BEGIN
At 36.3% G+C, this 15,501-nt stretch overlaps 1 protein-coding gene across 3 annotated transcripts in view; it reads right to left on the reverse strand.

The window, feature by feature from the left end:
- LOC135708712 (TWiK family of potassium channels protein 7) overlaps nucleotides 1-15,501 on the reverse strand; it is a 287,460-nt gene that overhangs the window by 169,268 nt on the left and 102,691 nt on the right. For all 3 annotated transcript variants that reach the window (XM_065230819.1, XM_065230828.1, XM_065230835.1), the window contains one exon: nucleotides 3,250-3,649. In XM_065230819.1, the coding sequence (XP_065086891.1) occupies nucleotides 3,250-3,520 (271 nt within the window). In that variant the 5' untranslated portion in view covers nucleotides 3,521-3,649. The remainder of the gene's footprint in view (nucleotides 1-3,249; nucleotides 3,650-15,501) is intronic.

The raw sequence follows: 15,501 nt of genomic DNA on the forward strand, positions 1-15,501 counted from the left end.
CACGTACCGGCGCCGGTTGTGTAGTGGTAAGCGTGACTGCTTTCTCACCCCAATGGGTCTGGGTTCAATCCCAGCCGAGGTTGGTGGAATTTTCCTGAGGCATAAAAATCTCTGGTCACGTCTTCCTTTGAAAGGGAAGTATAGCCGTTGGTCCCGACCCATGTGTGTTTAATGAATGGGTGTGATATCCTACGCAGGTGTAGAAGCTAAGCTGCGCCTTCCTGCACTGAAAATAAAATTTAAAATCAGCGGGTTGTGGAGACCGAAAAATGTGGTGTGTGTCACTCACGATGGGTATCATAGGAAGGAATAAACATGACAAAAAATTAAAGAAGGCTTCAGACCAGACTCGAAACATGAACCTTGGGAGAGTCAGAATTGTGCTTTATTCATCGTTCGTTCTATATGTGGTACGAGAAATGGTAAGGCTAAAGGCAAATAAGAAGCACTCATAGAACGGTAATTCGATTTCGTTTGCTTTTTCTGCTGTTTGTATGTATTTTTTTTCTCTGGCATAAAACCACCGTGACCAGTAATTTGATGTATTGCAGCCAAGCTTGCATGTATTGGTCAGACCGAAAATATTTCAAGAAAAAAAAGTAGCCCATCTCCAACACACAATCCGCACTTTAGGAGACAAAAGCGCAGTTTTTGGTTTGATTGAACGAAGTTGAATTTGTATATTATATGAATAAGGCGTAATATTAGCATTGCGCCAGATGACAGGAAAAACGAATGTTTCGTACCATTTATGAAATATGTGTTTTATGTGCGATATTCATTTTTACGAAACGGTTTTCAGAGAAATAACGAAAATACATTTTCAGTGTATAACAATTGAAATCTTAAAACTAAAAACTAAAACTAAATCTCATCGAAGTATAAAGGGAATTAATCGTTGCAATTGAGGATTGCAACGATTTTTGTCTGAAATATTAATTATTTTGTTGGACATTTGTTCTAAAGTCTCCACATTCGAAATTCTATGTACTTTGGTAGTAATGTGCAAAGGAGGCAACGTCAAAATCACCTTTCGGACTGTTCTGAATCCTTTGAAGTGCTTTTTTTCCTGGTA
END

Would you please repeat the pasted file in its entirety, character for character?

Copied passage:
At 36.3% G+C, this 15,501-nt stretch overlaps 1 protein-coding gene across 3 annotated transcripts in view; it reads right to left on the reverse strand.

The window, feature by feature from the left end:
- LOC135708712 (TWiK family of potassium channels protein 7) overlaps nucleotides 1-15,501 on the reverse strand; it is a 287,460-nt gene that overhangs the window by 169,268 nt on the left and 102,691 nt on the right. For all 3 annotated transcript variants that reach the window (XM_065230819.1, XM_065230828.1, XM_065230835.1), the window contains one exon: nucleotides 3,250-3,649. In XM_065230819.1, the coding sequence (XP_065086891.1) occupies nucleotides 3,250-3,520 (271 nt within the window). In that variant the 5' untranslated portion in view covers nucleotides 3,521-3,649. The remainder of the gene's footprint in view (nucleotides 1-3,249; nucleotides 3,650-15,501) is intronic.

The raw sequence follows: 15,501 nt of genomic DNA on the forward strand, positions 1-15,501 counted from the left end.
CACGTACCGGCGCCGGTTGTGTAGTGGTAAGCGTGACTGCTTTCTCACCCCAATGGGTCTGGGTTCAATCCCAGCCGAGGTTGGTGGAATTTTCCTGAGGCATAAAAATCTCTGGTCACGTCTTCCTTTGAAAGGGAAGTATAGCCGTTGGTCCCGACCCATGTGTGTTTAATGAATGGGTGTGATATCCTACGCAGGTGTAGAAGCTAAGCTGCGCCTTCCTGCACTGAAAATAAAATTTAAAATCAGCGGGTTGTGGAGACCGAAAAATGTGGTGTGTGTCACTCACGATGGGTATCATAGGAAGGAATAAACATGACAAAAAATTAAAGAAGGCTTCAGACCAGACTCGAAACATGAACCTTGGGAGAGTCAGAATTGTGCTTTATTCATCGTTCGTTCTATATGTGGTACGAGAAATGGTAAGGCTAAAGGCAAATAAGAAGCACTCATAGAACGGTAATTCGATTTCGTTTGCTTTTTCTGCTGTTTGTATGTATTTTTTTTCTCTGGCATAAAACCACCGTGACCAGTAATTTGATGTATTGCAGCCAAGCTTGCATGTATTGGTCAGACCGAAAATATTTCAAGAAAAAAAAGTAGCCCATCTCCAACACACAATCCGCACTTTAGGAGACAAAAGCGCAGTTTTTGGTTTGATTGAACGAAGTTGAATTTGTATATTATATGAATAAGGCGTAATATTAGCATTGCGCCAGATGACAGGAAAAACGAATGTTTCGTACCATTTATGAAATATGTGTTTTATGTGCGATATTCATTTTTACGAAACGGTTTTCAGAGAAATAACGAAAATACATTTTCAGTGTATAACAATTGAAATCTTAAAACTAAAAACTAAAACTAAATCTCATCGAAGTATAAAGGGAATTAATCGTTGCAATTGAGGATTGCAACGATTTTTGTCTGAAATATTAATTATTTTGTTGGACATTTGTTCTAAAGTCTCCACATTCGAAATTCTATGTACTTTGGTAGTAATGTGCAAAGGAGGCAACGTCAAAATCACCTTTCGGACTGTTCTGAATCCTTTGAAGTGCTTTTTTTCCTGGTA